In 1958, Stanford University Press published Studies in the Mathematical Theory of Inventory and Production (edited by Kenneth J. Arrow, Samuel Karlin, and Herbert Scarf), which became the pioneering road map for the next forty years of research in this area. One of the outgrowths of this research was development of the field of supply-chain management, which deals with the ways organizations can achieve competitive advantage by coordinating the activities involved in creating products — including designing, procuring, transforming, moving, storing, selling, providing after-sales service, and recycling. Following in this tradition, Foundations of Stochastic Inventory Theory has a dual purpose, serving as an advanced textbook designed to prepare doctoral students to do research on the mathematical foundations of inventory theory and as a reference work for those already engaged in such research.
The author begins by presenting two basic inventory models: the economic order quantity model, which deals with “cycle stocks,” and the newsvendor model, which deals with “safety stocks.” He then describes foundational concepts, methods, and tools that prepare the reader to analyze inventory problems in which uncertainty plays a key role. Dynamic optimization is an important part of this preparation, which emphasizes insights gained from studying the role of uncertainty, rather than focusing on the derivation of numerical solutions and algorithms (with the exception of two chapters on computational issues in infinite-horizon models).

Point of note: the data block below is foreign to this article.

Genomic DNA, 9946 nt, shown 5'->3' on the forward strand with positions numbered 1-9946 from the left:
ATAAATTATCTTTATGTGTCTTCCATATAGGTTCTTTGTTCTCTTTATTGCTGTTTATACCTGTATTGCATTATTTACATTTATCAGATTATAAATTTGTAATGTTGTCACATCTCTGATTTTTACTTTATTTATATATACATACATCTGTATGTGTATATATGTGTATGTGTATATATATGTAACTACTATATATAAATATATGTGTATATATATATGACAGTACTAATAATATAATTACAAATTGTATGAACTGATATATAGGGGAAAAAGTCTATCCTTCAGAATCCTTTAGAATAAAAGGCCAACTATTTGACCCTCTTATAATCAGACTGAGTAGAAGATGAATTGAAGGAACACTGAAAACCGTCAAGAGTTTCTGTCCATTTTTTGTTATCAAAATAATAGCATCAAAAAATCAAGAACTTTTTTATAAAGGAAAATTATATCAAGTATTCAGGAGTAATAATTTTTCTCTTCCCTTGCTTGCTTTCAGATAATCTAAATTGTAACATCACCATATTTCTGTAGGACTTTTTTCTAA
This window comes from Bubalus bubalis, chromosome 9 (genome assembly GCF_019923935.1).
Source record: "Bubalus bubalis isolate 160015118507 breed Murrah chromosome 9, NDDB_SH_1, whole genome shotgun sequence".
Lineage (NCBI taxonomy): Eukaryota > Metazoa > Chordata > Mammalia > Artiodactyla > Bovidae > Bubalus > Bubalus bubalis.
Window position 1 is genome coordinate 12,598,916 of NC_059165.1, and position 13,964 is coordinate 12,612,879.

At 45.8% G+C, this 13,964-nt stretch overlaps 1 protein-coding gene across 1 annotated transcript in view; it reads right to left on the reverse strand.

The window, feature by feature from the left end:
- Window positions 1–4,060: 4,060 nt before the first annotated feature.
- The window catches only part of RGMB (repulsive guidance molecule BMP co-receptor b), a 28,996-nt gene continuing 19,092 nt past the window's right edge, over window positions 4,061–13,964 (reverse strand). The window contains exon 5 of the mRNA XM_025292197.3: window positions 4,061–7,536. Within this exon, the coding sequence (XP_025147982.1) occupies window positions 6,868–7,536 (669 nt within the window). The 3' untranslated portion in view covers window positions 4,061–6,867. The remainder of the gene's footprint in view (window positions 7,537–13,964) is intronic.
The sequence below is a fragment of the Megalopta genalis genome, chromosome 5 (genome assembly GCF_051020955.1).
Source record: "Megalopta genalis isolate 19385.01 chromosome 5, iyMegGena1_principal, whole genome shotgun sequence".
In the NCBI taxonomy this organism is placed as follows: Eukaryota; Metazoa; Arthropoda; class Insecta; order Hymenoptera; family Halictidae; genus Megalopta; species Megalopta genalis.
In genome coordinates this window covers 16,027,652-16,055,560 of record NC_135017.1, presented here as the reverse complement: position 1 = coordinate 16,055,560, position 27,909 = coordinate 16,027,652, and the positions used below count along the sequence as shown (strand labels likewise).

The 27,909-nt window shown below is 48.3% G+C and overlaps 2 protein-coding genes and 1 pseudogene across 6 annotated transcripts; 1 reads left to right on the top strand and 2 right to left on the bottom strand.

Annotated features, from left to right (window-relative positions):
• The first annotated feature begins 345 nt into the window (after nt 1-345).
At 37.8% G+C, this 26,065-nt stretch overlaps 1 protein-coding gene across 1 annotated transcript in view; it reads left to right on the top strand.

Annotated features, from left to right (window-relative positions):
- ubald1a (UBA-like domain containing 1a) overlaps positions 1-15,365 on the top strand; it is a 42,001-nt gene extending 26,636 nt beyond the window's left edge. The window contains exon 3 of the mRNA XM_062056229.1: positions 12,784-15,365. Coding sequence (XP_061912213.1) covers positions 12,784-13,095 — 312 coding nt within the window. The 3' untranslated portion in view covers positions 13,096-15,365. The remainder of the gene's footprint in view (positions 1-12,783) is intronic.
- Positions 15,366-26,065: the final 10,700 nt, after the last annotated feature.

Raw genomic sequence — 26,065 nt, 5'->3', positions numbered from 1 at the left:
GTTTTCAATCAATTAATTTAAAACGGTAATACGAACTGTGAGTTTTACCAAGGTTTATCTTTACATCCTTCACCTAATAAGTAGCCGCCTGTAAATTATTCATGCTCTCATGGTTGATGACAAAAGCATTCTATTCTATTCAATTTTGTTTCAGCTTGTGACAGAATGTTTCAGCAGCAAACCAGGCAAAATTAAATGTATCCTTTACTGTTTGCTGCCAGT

All fourteen chapters in the book, and four of the five appendixes, conclude with exercises that either solidify or extend the concepts introduced. Some of these exercises have served as Ph.D. qualifying examination questions in the Operations, Information, and Technology area of the Stanford Graduate School of Business.